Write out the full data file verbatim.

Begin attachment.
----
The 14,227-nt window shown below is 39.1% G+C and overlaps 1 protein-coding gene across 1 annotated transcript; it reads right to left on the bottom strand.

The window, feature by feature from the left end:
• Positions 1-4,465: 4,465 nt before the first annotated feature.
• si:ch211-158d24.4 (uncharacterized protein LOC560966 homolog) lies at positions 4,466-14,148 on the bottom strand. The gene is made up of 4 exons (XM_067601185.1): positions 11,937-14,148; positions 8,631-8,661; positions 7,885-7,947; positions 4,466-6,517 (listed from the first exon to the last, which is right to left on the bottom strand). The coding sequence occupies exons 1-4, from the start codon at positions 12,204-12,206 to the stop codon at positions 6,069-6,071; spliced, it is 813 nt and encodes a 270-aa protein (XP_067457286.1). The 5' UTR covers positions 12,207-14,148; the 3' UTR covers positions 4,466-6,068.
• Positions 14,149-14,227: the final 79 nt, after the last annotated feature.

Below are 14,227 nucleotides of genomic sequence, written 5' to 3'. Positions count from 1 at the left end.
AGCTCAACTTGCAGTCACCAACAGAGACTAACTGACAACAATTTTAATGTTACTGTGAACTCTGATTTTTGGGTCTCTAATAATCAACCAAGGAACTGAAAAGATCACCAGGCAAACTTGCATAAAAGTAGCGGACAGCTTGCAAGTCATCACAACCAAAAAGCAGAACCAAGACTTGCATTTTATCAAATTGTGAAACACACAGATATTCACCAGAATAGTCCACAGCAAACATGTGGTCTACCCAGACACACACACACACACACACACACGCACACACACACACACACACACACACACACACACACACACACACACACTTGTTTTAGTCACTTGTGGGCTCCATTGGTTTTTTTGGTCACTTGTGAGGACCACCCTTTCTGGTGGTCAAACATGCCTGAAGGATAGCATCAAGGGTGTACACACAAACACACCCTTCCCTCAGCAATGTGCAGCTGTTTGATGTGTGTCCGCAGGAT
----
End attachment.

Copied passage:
The 14,227-nt window shown below is 39.1% G+C and overlaps 1 protein-coding gene across 1 annotated transcript; it reads right to left on the bottom strand.

The window, feature by feature from the left end:
• Positions 1-4,465: 4,465 nt before the first annotated feature.
• si:ch211-158d24.4 (uncharacterized protein LOC560966 homolog) lies at positions 4,466-14,148 on the bottom strand. The gene is made up of 4 exons (XM_067601185.1): positions 11,937-14,148; positions 8,631-8,661; positions 7,885-7,947; positions 4,466-6,517 (listed from the first exon to the last, which is right to left on the bottom strand). The coding sequence occupies exons 1-4, from the start codon at positions 12,204-12,206 to the stop codon at positions 6,069-6,071; spliced, it is 813 nt and encodes a 270-aa protein (XP_067457286.1). The 5' UTR covers positions 12,207-14,148; the 3' UTR covers positions 4,466-6,068.
• Positions 14,149-14,227: the final 79 nt, after the last annotated feature.

Below are 14,227 nucleotides of genomic sequence, written 5' to 3'. Positions count from 1 at the left end.
AGCTCAACTTGCAGTCACCAACAGAGACTAACTGACAACAATTTTAATGTTACTGTGAACTCTGATTTTTGGGTCTCTAATAATCAACCAAGGAACTGAAAAGATCACCAGGCAAACTTGCATAAAAGTAGCGGACAGCTTGCAAGTCATCACAACCAAAAAGCAGAACCAAGACTTGCATTTTATCAAATTGTGAAACACACAGATATTCACCAGAATAGTCCACAGCAAACATGTGGTCTACCCAGACACACACACACACACACACACACGCACACACACACACACACACACACACACACACACACACACACACACACTTGTTTTAGTCACTTGTGGGCTCCATTGGTTTTTTTGGTCACTTGTGAGGACCACCCTTTCTGGTGGTCAAACATGCCTGAAGGATAGCATCAAGGGTGTACACACAAACACACCCTTCCCTCAGCAATGTGCAGCTGTTTGATGTGTGTCCGCAGGAT